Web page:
Fiscal Note: Requested on January 31, 2019.
Creates Committee/Commission/Task Force that includes Legislative members: No.
Effective Date: The bill contains several effective dates. Please refer to the bill.
Staff Summary of Public Testimony: PRO: As much as working is really important, many families are facing the decision to take care of their children or working and spending all of the money paying for someone else to take care of their children. The legislature has come to recognize that it is really important to keep families unified. This helps not just in the health outcomes of the families but the community. The legislature needs to look at giving families tools to keep them together.
There is pain to the worker and the worker's family with the loss of a job. This bill goes just a little way to ameliorate some of that loss. There are two main changes. The first is workers who have to leave their job because of a scheduling problem and that scheduling change or problem will result in them not being able to provide care for a child or vulnerable adult in their care. They just may not be able to work those particular hours. The second change is what makes a worker available for work. ESD has to rely on guidance for what is available for work. The bill will give ESD some additional tools related to the work hours. For some work, particularly work that impacts women and caregivers, those requirements are 24/7 hours. That is not practical that someone is available for work 24/7. This would allow the consideration of their availability and their caregiving needs. There was a case where a woman was allowed UI benefits. because she had to leave work related to caregiving after her hours changed. She was then denied benefits because she couldn't work 24/7. The case was appealed and the court said it regretfully had to deny benefits under the law.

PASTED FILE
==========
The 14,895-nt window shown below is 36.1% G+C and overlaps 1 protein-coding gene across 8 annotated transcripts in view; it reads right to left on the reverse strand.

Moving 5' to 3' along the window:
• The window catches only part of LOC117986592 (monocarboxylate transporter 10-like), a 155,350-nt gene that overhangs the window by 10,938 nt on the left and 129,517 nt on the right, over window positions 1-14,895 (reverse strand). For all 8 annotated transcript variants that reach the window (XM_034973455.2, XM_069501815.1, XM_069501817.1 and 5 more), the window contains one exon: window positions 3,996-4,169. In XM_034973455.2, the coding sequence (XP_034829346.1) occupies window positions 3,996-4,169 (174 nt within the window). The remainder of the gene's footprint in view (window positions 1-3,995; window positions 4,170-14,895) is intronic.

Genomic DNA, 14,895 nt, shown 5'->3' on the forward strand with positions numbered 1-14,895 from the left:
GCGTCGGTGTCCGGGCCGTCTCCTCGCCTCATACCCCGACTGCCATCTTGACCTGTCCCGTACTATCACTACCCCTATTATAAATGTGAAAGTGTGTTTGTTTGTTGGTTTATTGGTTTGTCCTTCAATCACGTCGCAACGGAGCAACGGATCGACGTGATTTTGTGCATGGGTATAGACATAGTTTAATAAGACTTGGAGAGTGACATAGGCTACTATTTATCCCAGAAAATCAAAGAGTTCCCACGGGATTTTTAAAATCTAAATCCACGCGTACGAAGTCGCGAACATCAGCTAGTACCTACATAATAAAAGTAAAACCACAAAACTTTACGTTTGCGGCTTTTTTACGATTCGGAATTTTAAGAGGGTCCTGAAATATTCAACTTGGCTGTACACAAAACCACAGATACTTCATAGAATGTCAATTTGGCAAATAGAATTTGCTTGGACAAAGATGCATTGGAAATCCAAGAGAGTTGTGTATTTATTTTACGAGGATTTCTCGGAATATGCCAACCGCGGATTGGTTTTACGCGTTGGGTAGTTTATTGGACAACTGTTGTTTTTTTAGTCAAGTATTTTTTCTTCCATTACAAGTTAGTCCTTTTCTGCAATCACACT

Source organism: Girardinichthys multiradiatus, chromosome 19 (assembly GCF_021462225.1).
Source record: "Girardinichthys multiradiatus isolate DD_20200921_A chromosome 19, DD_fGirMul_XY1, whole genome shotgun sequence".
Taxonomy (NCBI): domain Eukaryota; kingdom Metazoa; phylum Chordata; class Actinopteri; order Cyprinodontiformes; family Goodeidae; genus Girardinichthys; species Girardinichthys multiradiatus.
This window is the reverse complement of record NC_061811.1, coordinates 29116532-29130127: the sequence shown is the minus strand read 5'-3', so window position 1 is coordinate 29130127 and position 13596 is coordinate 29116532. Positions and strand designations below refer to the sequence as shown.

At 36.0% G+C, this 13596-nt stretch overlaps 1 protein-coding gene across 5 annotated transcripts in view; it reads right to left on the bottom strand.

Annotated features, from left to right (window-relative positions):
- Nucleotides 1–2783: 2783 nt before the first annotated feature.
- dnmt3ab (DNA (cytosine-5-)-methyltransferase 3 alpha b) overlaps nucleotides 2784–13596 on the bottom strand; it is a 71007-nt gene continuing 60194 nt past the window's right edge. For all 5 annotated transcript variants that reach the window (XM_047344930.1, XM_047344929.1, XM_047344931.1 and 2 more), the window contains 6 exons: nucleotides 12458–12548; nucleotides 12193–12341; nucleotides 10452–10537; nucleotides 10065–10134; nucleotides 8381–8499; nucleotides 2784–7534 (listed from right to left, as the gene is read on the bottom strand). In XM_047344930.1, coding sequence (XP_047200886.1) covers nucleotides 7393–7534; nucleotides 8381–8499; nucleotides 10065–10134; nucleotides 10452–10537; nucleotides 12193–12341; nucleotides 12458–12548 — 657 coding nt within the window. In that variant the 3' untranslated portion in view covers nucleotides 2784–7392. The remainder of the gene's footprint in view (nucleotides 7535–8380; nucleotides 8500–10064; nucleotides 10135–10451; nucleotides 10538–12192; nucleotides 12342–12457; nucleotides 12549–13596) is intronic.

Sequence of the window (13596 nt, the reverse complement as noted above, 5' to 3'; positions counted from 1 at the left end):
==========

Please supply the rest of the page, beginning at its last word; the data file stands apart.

Hundreds of thousands of jobs are classified as 24/7 jobs. An example was given of a person who took a job that involved lengthy shifts and quit because it was a problem for childcare. She was denied UI benefits. Her warehouse job required being available for 24/7 shifts. People who are unemployed want to return to the workforce. If work shifts make it impossible to provide caregiving, the unemployment program should not force them to accept that job. Other examples of UI benefit denials included a new mother returning to work with changed hours, a job that required unusual hours, and a swing shift.
The bill would make the UI rules more reflective of the caregiving roles, particularly women, hold in families and to set more reasonable standards for workers who have restrictions on their hours due to childcare. This is an important opportunity to modernize our UI laws.